Open Access. Powered by Scholars. Published by Universities.®

Biomedical Engineering and Bioengineering Commons

Open Access. Powered by Scholars. Published by Universities.®

Articles 1 - 4 of 4

Full-Text Articles in Biomedical Engineering and Bioengineering

Frontal White Matter Integrity In Adults With Down Syndrome With And Without Dementia, David K. Powell, Allison Caban-Holt, Greg A. Jicha, William C. Robertson, Roberta Davis, Brian T. Gold, Frederick A. Schmitt, Elizabeth Head Jul 2014

Frontal White Matter Integrity In Adults With Down Syndrome With And Without Dementia, David K. Powell, Allison Caban-Holt, Greg A. Jicha, William C. Robertson, Roberta Davis, Brian T. Gold, Frederick A. Schmitt, Elizabeth Head

Magnetic Resonance Imaging and Spectroscopy Center Faculty Publications

Adults with Down syndrome (DS) are at high risk for developing Alzheimer's disease after the age of 40 years. To detect white matter (WM) changes in the brain linked to dementia, fractional anisotropy (FA) from diffusion tensor imaging was used. We hypothesized that adults with DS without dementia (DS n = 10), DS with dementia (DSAD n = 10) and age matched non-DS subjects (CTL n = 10) would show differential levels of FA and an association with scores from the Brief Praxis Test and the Severe Impairment Battery. WM integrity differences in DS compared with CTL were found predominantly in the ...


Wirelesseeg: Data Aquisition + Handheld Device, Michael Dylan Snowden, Madeline Threatt, Brent Mcferrin, David Platillero, Karsten Solies, Lindsey Hopf May 2014

Wirelesseeg: Data Aquisition + Handheld Device, Michael Dylan Snowden, Madeline Threatt, Brent Mcferrin, David Platillero, Karsten Solies, Lindsey Hopf

Chancellor’s Honors Program Projects

No abstract provided.


Utilizing Fast Spin Echo Mri To Reduce Image Artifacts And Improve Implant/Tissue Interface Detection In Refractory Parkinson’S Patients With Deep Brain Stimulators, Subhendra N. Sarkar, Pooja R. Sarkar, Efstathios Papavassiliou, Rafael Rojas Feb 2014

Utilizing Fast Spin Echo Mri To Reduce Image Artifacts And Improve Implant/Tissue Interface Detection In Refractory Parkinson’S Patients With Deep Brain Stimulators, Subhendra N. Sarkar, Pooja R. Sarkar, Efstathios Papavassiliou, Rafael Rojas

Publications and Research

Introduction. In medically refractory Parkinson’s disease (PD) deep-brain stimulation (DBS) is an effective therapeutic tool. Postimplantation MRI is important in assessing tissue damage and DBS lead placement accuracy. We wanted to identify which MRI sequence can detectDBS leads with smallest artifactual signal void, allowing better tissue/electrode edge conspicuity.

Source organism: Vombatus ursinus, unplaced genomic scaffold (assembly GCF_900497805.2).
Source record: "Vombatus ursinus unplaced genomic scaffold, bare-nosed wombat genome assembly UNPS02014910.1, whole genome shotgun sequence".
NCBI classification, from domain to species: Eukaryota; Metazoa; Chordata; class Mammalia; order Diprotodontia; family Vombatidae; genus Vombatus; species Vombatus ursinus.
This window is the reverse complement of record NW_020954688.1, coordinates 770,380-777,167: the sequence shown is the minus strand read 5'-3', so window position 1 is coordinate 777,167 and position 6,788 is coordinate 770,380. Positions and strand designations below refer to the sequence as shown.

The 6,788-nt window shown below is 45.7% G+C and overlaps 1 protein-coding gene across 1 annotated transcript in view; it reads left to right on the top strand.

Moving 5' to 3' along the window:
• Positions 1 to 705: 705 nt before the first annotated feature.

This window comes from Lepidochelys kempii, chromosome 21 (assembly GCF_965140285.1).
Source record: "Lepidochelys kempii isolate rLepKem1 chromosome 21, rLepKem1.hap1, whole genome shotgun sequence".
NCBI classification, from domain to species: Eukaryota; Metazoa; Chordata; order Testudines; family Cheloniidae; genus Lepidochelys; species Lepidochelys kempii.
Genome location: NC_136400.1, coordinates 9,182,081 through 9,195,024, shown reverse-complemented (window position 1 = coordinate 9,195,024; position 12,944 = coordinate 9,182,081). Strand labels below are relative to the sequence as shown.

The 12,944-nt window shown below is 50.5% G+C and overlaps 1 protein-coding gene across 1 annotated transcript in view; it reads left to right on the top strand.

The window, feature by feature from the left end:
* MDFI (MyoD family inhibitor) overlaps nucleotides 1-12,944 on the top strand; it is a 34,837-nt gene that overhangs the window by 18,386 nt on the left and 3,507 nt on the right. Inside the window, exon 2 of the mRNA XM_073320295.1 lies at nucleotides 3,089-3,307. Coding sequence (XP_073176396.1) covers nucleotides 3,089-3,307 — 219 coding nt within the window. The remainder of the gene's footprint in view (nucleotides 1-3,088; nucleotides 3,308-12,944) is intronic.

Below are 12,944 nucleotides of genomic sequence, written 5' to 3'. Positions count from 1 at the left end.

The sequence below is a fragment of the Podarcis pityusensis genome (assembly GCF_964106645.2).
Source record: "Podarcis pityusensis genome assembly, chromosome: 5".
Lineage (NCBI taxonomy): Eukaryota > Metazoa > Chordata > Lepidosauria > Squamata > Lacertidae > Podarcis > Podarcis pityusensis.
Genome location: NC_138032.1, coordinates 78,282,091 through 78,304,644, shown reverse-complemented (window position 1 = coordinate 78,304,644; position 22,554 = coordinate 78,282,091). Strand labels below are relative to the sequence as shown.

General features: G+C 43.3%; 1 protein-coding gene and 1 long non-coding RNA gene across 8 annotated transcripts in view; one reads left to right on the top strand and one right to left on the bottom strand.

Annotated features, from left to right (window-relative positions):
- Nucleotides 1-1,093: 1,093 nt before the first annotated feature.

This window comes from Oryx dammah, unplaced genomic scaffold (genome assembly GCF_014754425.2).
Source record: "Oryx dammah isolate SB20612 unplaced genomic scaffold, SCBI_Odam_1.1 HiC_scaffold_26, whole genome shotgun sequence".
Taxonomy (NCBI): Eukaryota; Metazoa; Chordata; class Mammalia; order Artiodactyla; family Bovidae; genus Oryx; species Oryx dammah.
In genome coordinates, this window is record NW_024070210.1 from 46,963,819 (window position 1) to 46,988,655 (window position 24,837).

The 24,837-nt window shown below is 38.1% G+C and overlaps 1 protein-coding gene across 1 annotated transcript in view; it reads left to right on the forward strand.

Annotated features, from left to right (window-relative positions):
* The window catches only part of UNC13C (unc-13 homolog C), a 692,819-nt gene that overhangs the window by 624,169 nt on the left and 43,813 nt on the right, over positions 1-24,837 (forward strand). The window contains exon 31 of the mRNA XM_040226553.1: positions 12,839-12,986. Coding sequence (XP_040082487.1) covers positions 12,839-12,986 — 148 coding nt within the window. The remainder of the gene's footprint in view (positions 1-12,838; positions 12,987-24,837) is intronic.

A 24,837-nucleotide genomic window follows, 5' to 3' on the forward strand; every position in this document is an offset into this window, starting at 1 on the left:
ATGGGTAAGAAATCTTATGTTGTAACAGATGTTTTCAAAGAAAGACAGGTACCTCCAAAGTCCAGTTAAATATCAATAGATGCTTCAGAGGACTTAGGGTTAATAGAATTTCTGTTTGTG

Methods. Using an IRB approved protocol 8 advanced PDpatientswere imagedwithinMRconditional safety guidelines at lowRF power (SAR ≤ 0.1 W/kg) in coronal plane at 1.5T by various sequences.The image slices were subjectively evaluated for diagnostic quality and the lead contact diameters were compared to identify a sequence least ...


Head Impact Exposure In Male And Female Collegiate Ice Hockey Players, Bethany J. Wilcox, Jonathan G. Beckwith, Richard M. Greenwald, Jeffrey J. Chu, Thomas W. Mcallister, Laura A. Flashman, Arthur C. Maerlender, Ann-Christine Duhaime, Joseph J. Crisco Jan 2014

Head Impact Exposure In Male And Female Collegiate Ice Hockey Players, Bethany J. Wilcox, Jonathan G. Beckwith, Richard M. Greenwald, Jeffrey J. Chu, Thomas W. Mcallister, Laura A. Flashman, Arthur C. Maerlender, Ann-Christine Duhaime, Joseph J. Crisco

Faculty Publications, Department of Psychology

The purpose of this study was to quantify head impact exposure (frequency, location and magnitude of head impacts) for individual male and female collegiate ice hockey players and to investigate differences in exposure by sex, player position, session type, and team. Ninety-nine (41 male, 58 female) players were enrolled and 37,411 impacts were recorded over three seasons. Frequency of impacts varied significantly by sex (males: 287 per season, females: 170, p < 0.001) and helmet impact location (p < 0.001) but not by player position (p = 0.088). Head impact frequency also varied by session type; both male and female players sustained more impacts in games than in practices (p < 0.001), however the magnitude of impacts did not differ between session types. There was no difference in 95th percentile peak linear acceleration between sexes (males: 41.6 g, females: 40.8 g), but 95th percentile peak rotational acceleration and HITsp (a composite severity measure) were greater for males than females (4424, 3409 rad/s2, and 25.6, 22.3, respectively). Impacts to the back of the helmet resulted in the greatest 95th percentile peak linear accelerations for males (45.2 g) and females (50.4 g), while impacts to the side and back of the head were associated with the greatest 95th percentile peak rotational accelerations (males: 4719, 4256 rad/sec2, females: 3567, 3784 rad/sec2, respectively). It has been proposed that reducing an individual’s head impact exposure is a practical approach for reducing the risk ...